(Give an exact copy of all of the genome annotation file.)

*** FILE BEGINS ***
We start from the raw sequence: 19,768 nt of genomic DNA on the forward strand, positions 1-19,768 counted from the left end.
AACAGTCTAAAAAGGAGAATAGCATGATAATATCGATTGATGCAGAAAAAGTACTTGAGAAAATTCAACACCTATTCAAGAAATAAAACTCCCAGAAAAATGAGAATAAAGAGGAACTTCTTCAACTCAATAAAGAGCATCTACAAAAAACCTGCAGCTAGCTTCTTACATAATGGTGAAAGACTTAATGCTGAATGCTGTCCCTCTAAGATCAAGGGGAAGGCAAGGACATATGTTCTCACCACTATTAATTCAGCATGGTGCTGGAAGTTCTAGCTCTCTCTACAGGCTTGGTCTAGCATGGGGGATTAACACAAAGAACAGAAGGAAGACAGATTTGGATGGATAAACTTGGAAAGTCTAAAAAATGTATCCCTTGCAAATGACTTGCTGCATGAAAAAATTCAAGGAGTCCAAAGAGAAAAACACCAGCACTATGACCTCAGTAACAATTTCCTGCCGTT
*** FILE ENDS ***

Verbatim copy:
We start from the raw sequence: 19,768 nt of genomic DNA on the forward strand, positions 1-19,768 counted from the left end.
AACAGTCTAAAAAGGAGAATAGCATGATAATATCGATTGATGCAGAAAAAGTACTTGAGAAAATTCAACACCTATTCAAGAAATAAAACTCCCAGAAAAATGAGAATAAAGAGGAACTTCTTCAACTCAATAAAGAGCATCTACAAAAAACCTGCAGCTAGCTTCTTACATAATGGTGAAAGACTTAATGCTGAATGCTGTCCCTCTAAGATCAAGGGGAAGGCAAGGACATATGTTCTCACCACTATTAATTCAGCATGGTGCTGGAAGTTCTAGCTCTCTCTACAGGCTTGGTCTAGCATGGGGGATTAACACAAAGAACAGAAGGAAGACAGATTTGGATGGATAAACTTGGAAAGTCTAAAAAATGTATCCCTTGCAAATGACTTGCTGCATGAAAAAATTCAAGGAGTCCAAAGAGAAAAACACCAGCACTATGACCTCAGTAACAATTTCCTGCCGTT